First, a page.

IBM Analytics to assist Sonoma County, California to conserve water

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IBM Analytics to assist Sonoma County, California to conserve water


Greentech Lead America: IBM will provide an advanced
pressure management solution to the Sonoma County Water Agency (SCWA), which
supplies water to Northern California’s wine country.

The deal is expected to address the pressing problem of
water conservation. IBM claims that the solution provides recommendations for
water pressure adjustments based on usage, weather, and environmental

The benefits of improved pressure management include
reduced water loss, energy savings, and reduced wear on the infrastructure –
alongside an improvement in the quality and turnover of stored water. The
solution was developed by scientists at IBM Research – Haifa in Israel.

The new program, which builds on an existing IBM-SCWA
water management deal, uses analytics technology to help Valley of the Moon
Water District (VOMWD), a purchaser of wholesale water from SCWA to
reduce water loss.

IBM says this is done by optimizing the setting of the
pressure reducing valves at the entrance to their distribution network based on
data from existing sensors as well as from SCADA, billing, pressure gauges, and
flow loggers throughout the water system.

“We are proud to partner with IBM and SCWA on this
First of a Kind Program to field test a non-invasive analytical tool to better
manage water pressure and potentially locate leaks,” said Krishna Kumar, general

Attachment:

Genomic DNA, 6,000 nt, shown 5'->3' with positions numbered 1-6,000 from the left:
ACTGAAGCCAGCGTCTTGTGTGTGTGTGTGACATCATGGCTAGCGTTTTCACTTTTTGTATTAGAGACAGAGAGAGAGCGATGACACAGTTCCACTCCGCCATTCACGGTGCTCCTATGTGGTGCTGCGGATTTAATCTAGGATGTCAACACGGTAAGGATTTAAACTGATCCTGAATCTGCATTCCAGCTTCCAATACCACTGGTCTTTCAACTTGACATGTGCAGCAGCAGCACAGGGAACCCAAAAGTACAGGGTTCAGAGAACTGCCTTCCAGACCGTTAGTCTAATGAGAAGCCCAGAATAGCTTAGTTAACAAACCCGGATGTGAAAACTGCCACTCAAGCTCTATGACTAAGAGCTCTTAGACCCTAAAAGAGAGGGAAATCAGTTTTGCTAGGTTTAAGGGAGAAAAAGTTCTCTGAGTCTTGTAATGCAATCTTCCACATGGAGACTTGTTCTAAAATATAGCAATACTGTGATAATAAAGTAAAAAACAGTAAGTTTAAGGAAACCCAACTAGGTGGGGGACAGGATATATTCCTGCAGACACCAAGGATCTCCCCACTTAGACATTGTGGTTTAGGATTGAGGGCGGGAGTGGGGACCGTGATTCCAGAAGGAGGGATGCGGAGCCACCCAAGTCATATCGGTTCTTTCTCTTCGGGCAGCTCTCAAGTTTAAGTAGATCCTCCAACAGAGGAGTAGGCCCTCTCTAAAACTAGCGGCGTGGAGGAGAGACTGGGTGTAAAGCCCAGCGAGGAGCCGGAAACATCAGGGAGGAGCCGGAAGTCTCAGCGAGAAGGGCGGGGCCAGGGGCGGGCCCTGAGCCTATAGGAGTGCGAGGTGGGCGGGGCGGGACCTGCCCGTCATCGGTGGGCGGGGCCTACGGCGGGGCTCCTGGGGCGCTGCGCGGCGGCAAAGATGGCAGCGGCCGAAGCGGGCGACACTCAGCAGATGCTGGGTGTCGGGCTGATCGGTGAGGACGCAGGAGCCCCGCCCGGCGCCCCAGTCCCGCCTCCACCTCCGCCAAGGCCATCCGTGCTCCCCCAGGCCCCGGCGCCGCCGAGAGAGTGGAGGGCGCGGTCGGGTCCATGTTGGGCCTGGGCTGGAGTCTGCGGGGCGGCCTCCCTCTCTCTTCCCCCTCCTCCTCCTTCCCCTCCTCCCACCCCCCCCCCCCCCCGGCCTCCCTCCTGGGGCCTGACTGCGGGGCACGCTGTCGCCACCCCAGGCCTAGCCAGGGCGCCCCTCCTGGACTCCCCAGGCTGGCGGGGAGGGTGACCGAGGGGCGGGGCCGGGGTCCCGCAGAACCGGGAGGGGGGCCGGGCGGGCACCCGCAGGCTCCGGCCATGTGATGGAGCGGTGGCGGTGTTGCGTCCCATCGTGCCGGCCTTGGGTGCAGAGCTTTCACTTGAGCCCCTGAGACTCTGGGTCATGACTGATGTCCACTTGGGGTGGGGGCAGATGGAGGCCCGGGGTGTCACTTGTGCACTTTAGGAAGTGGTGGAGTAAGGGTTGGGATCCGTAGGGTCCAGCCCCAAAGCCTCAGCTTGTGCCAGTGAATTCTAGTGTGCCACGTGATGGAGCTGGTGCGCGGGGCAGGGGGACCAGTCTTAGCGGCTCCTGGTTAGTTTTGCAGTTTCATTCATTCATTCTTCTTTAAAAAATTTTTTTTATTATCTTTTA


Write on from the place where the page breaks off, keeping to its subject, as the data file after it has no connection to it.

manager, Valley of the Moon Water District.

About 880,000 miles of water pipes in the United States
has been in service for decades – some for over 100 years – and can be a
significant source of water loss. The World Bank estimates that worldwide costs
from leaks total $14 billion annually.

IBM analytics provides the engineers with detailed information for recommendations
of optimal settings for each valve based on what’s happening across the entire
system so that valves can be quickly and easily adjusted as necessary.

“We’re helping SCWA and Valley of the Moon to more
efficiently analyze data, anticipate problems and manage resources. The ability
to track water at such a granular level helps SCWA and Valley of the Moon make
informed decisions about how to manage – and conserve – water along its entire
lifecycle,” said Michael Sullivan, director, IBM Smarter Water Program.

IBM and SCWA are extending the new technology to also
enable leak detection by comparing real-time information about the water system
with expected and historical values.

Recently, IBM teamed up
with a research project to develop an integrated environmental monitoring
system aimed at helping oil and gas companies minimize the environmental impact
of their operations. 

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